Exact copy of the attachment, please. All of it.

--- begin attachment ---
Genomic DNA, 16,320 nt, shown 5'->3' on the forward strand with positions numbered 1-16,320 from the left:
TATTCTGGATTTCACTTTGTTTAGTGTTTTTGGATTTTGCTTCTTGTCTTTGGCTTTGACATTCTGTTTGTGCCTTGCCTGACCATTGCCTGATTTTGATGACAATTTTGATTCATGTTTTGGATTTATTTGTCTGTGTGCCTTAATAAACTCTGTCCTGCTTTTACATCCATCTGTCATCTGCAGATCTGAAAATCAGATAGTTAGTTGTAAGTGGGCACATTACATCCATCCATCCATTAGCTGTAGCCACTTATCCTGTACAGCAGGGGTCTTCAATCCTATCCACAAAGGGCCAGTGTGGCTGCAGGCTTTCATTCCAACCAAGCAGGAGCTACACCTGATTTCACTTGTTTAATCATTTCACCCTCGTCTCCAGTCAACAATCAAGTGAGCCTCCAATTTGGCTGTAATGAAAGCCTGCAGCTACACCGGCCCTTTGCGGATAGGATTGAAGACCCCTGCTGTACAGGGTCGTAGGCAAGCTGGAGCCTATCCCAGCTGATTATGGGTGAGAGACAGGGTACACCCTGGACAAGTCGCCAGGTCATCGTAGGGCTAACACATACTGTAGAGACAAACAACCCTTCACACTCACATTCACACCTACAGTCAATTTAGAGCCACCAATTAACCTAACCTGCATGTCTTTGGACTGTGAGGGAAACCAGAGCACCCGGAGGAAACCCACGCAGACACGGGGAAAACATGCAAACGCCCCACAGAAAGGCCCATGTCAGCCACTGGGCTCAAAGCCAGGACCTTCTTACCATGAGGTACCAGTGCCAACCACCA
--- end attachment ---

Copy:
Genomic DNA, 16,320 nt, shown 5'->3' on the forward strand with positions numbered 1-16,320 from the left:
TATTCTGGATTTCACTTTGTTTAGTGTTTTTGGATTTTGCTTCTTGTCTTTGGCTTTGACATTCTGTTTGTGCCTTGCCTGACCATTGCCTGATTTTGATGACAATTTTGATTCATGTTTTGGATTTATTTGTCTGTGTGCCTTAATAAACTCTGTCCTGCTTTTACATCCATCTGTCATCTGCAGATCTGAAAATCAGATAGTTAGTTGTAAGTGGGCACATTACATCCATCCATCCATTAGCTGTAGCCACTTATCCTGTACAGCAGGGGTCTTCAATCCTATCCACAAAGGGCCAGTGTGGCTGCAGGCTTTCATTCCAACCAAGCAGGAGCTACACCTGATTTCACTTGTTTAATCATTTCACCCTCGTCTCCAGTCAACAATCAAGTGAGCCTCCAATTTGGCTGTAATGAAAGCCTGCAGCTACACCGGCCCTTTGCGGATAGGATTGAAGACCCCTGCTGTACAGGGTCGTAGGCAAGCTGGAGCCTATCCCAGCTGATTATGGGTGAGAGACAGGGTACACCCTGGACAAGTCGCCAGGTCATCGTAGGGCTAACACATACTGTAGAGACAAACAACCCTTCACACTCACATTCACACCTACAGTCAATTTAGAGCCACCAATTAACCTAACCTGCATGTCTTTGGACTGTGAGGGAAACCAGAGCACCCGGAGGAAACCCACGCAGACACGGGGAAAACATGCAAACGCCCCACAGAAAGGCCCATGTCAGCCACTGGGCTCAAAGCCAGGACCTTCTTACCATGAGGTACCAGTGCCAACCACCA